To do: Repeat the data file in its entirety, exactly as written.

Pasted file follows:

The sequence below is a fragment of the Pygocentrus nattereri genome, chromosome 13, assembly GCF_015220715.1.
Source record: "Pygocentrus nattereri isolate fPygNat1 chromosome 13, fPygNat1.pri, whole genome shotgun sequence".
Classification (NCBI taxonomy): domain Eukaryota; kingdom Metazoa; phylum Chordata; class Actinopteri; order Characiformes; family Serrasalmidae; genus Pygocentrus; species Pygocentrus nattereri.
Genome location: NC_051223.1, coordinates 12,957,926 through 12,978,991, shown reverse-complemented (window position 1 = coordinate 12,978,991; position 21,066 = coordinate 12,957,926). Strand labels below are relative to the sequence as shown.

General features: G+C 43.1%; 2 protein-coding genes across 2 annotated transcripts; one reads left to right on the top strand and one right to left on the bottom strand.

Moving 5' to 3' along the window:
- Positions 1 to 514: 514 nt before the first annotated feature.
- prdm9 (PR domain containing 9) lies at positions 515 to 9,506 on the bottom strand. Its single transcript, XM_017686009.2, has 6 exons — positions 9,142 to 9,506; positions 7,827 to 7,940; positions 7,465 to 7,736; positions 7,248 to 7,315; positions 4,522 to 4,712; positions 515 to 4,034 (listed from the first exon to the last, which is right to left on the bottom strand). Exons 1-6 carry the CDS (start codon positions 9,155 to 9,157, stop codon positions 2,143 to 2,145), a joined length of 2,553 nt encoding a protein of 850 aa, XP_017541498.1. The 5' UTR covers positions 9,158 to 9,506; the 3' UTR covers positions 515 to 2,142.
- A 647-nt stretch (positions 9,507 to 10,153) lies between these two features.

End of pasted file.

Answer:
The sequence below is a fragment of the Pygocentrus nattereri genome, chromosome 13, assembly GCF_015220715.1.
Source record: "Pygocentrus nattereri isolate fPygNat1 chromosome 13, fPygNat1.pri, whole genome shotgun sequence".
Classification (NCBI taxonomy): domain Eukaryota; kingdom Metazoa; phylum Chordata; class Actinopteri; order Characiformes; family Serrasalmidae; genus Pygocentrus; species Pygocentrus nattereri.
Genome location: NC_051223.1, coordinates 12,957,926 through 12,978,991, shown reverse-complemented (window position 1 = coordinate 12,978,991; position 21,066 = coordinate 12,957,926). Strand labels below are relative to the sequence as shown.

General features: G+C 43.1%; 2 protein-coding genes across 2 annotated transcripts; one reads left to right on the top strand and one right to left on the bottom strand.

Moving 5' to 3' along the window:
- Positions 1 to 514: 514 nt before the first annotated feature.
- prdm9 (PR domain containing 9) lies at positions 515 to 9,506 on the bottom strand. Its single transcript, XM_017686009.2, has 6 exons — positions 9,142 to 9,506; positions 7,827 to 7,940; positions 7,465 to 7,736; positions 7,248 to 7,315; positions 4,522 to 4,712; positions 515 to 4,034 (listed from the first exon to the last, which is right to left on the bottom strand). Exons 1-6 carry the CDS (start codon positions 9,155 to 9,157, stop codon positions 2,143 to 2,145), a joined length of 2,553 nt encoding a protein of 850 aa, XP_017541498.1. The 5' UTR covers positions 9,158 to 9,506; the 3' UTR covers positions 515 to 2,142.
- A 647-nt stretch (positions 9,507 to 10,153) lies between these two features.